GMAT Question of the Day - Daily to your Mailbox; hard ones only

It is currently 21 Apr 2019, 21:15

Close

GMAT Club Daily Prep

Thank you for using the timer - this advanced tool can estimate your performance and suggest more practice questions. We have subscribed you to Daily Prep Questions via email.

Customized
for You

we will pick new questions that match your level based on your Timer History

Track
Your Progress

every week, we’ll send you an estimated GMAT score based on your performance

Practice
Pays

we will pick new questions that match your level based on your Timer History

Not interested in getting valuable practice questions and articles delivered to your email? No problem, unsubscribe here.

Close

Request Expert Reply

Confirm Cancel

Is x > y? (1) 1/x < 1/y (2) 1/x > 1

  new topic post reply Question banks Downloads My Bookmarks Reviews Important topics  
Author Message
TAGS:

Hide Tags

 
Math Expert
User avatar
V
Joined: 02 Sep 2009
Posts: 54401
Is x > y? (1) 1/x < 1/y (2) 1/x > 1  [#permalink]

Show Tags

New post 21 Nov 2016, 02:42
1
3
00:00
A
B
C
D
E

Difficulty:

  55% (hard)

Question Stats:

58% (01:50) correct 42% (01:32) wrong based on 120 sessions

HideShow timer Statistics

Intern
Intern
avatar
Joined: 21 Sep 2016
Posts: 4
Re: Is x > y? (1) 1/x < 1/y (2) 1/x > 1  [#permalink]

Show Tags

New post 21 Nov 2016, 11:56
(1) is not sufficient as we cannot decide from the inequality whether x and y are positive or not.

(2) gives x to be positive and less than 1. But is insufficient to answer the question.

(1,2) gives 0<x<1. Let's take x to be 1/2
=> 1/y > 2
=> y has to be positive, and y < 1/2, or y < x.
Therefore together they are sufficient.

Answer is C.


Sent from my iPad using GMAT Club Forum mobile app
Manager
Manager
avatar
B
Joined: 03 Oct 2013
Posts: 84
Re: Is x > y? (1) 1/x < 1/y (2) 1/x > 1  [#permalink]

Show Tags

New post 21 Nov 2016, 12:47
Statement (1) would be sufficient when we know if x and y are positive or negative.

Statement (2) gives 0<x<1 but nothing about y.

Together we can get the soultion
_________________
P.S. Don't forget to give Kudos on the left if you like the solution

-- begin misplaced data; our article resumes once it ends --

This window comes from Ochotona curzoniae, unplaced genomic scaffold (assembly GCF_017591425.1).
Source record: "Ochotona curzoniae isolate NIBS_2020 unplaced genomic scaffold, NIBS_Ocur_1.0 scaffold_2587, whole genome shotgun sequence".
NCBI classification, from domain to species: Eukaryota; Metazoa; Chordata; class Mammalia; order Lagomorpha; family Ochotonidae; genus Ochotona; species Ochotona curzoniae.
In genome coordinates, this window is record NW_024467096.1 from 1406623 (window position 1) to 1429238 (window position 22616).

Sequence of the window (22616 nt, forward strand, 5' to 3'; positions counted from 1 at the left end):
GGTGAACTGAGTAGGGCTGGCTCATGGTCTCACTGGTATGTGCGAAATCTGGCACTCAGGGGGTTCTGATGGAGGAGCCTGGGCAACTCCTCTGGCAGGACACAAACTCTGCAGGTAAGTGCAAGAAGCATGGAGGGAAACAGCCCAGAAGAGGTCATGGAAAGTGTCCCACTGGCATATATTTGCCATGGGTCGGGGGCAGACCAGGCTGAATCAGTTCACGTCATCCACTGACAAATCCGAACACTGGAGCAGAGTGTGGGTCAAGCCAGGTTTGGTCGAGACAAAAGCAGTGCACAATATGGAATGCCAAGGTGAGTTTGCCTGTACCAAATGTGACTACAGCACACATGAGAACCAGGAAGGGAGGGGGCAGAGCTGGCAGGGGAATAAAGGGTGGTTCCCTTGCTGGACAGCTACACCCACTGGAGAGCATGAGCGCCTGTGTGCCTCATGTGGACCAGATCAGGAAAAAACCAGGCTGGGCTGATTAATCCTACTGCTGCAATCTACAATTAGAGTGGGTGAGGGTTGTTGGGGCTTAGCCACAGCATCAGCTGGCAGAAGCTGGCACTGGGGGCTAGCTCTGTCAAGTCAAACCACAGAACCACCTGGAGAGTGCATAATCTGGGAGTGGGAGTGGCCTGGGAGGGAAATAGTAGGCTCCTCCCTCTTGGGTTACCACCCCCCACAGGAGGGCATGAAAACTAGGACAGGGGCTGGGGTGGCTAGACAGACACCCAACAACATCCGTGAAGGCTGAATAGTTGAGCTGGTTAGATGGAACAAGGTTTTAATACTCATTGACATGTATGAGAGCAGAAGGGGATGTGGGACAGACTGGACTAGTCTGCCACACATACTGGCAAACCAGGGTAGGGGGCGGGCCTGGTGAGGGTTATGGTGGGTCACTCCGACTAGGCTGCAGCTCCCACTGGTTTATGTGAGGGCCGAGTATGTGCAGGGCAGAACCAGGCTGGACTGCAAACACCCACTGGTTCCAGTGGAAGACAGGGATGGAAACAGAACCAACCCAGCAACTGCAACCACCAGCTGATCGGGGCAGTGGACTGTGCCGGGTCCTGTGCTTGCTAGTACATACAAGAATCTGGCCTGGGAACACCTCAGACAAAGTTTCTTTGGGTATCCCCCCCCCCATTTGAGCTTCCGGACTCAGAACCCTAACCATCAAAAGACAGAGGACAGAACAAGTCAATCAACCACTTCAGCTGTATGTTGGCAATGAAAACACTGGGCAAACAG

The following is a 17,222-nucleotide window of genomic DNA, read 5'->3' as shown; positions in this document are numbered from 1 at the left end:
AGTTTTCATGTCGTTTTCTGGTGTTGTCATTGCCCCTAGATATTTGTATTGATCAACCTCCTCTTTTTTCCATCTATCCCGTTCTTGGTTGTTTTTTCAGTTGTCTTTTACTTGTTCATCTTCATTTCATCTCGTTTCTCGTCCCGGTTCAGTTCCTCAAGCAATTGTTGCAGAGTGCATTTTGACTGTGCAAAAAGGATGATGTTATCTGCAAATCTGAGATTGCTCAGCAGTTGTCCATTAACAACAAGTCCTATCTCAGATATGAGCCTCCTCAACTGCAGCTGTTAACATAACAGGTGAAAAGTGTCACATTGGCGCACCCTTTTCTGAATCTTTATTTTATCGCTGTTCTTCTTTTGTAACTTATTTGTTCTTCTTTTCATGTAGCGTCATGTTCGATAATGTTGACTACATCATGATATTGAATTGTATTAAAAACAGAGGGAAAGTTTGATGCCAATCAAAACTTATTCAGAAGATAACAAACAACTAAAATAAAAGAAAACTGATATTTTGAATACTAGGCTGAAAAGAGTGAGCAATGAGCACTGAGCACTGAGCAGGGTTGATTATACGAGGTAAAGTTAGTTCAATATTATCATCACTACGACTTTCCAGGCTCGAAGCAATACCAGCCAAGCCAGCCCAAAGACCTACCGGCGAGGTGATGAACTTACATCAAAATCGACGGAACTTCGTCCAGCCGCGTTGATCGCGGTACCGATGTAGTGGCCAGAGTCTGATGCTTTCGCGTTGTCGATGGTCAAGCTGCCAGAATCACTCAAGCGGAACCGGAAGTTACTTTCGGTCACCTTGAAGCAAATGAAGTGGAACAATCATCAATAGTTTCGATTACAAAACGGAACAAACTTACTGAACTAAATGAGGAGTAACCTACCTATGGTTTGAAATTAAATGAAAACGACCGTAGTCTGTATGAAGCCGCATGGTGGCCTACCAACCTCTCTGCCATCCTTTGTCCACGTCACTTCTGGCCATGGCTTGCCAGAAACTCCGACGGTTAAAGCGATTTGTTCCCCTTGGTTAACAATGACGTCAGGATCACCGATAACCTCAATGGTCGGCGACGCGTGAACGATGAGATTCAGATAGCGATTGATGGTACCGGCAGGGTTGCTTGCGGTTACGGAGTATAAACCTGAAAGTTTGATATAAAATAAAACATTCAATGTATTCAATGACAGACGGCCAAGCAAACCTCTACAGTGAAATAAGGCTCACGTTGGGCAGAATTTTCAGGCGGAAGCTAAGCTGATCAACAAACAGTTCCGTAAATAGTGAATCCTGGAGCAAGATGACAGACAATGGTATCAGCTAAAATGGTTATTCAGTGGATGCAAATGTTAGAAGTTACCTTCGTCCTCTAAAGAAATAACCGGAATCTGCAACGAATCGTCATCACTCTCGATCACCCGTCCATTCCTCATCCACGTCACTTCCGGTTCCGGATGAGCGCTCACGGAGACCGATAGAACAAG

Senior SC Moderator
User avatar
V
Joined: 14 Nov 2016
Posts: 1319
Location: Malaysia
GMAT ToolKit User
Is x > y? (1) 1/x < 1/y (2) 1/x > 1  [#permalink]

Show Tags

New post 22 Feb 2017, 22:15
Bunuel wrote:
Is \(x> y\)?

(1) \(\frac{1}{x} < \frac{1}{y}\)

(2) \(\frac{1}{x} > 1\)


Official solution from Veritas Prep.

This inequality problem fairly clearly includes the concept of reciprocals, but less conspicuously invokes the concept of positive/negative number properties. With statement 1, the "obvious" cases seem to support that \(x>y.\) If you take the statement that \(\frac{1}{x}<\frac{1}{y}\) and plug in \(x=3\) and \(y=2\), that holds with the statement \(\frac{1}{3}<\frac{1}{2}\) and means that \(x>y\). And if both variables are negative, the same can hold. For \(\frac{1}{x} <\frac{1}{y}\) to hold where x and y are negative, then \(\frac{1}{x}\) has to be farther from zero. So that might look like \(x=−2\) and \(y=−3\), where x is still greater than y. But think of a case where the x term will always be smaller than the y term: where x is negative and y is positive. Then the process of taking reciprocals doesn't matter: \(\frac{1}{x}\) is going to still be negative, and \(\frac{1}{y}\) is still going to be positive. So in this case, you get the answer "no," that x is not greater than y. So statement 1 is not sufficient, and that is because of the fact that x could be negative while y is positive.

Statement 2 alone is certainly not sufficient, as it does not provide enough information about y. You know from this statement that \(0<x<1\), because the reciprocal of x is greater than 1. But y still has infinite possibilities.However, when you take the statements together, statement 2 rules out the "exception" for statement 1. It guarantees that x is positive, meaning that both x and y are positive. And that then allows you to simply cross-multiply without changing the sign (since there are no negatives in that multiplication). \(\frac{1}{x} <\frac{1}{y}\) then becomes \(y<x\), proving that the answer is "yes" and making C the correct response.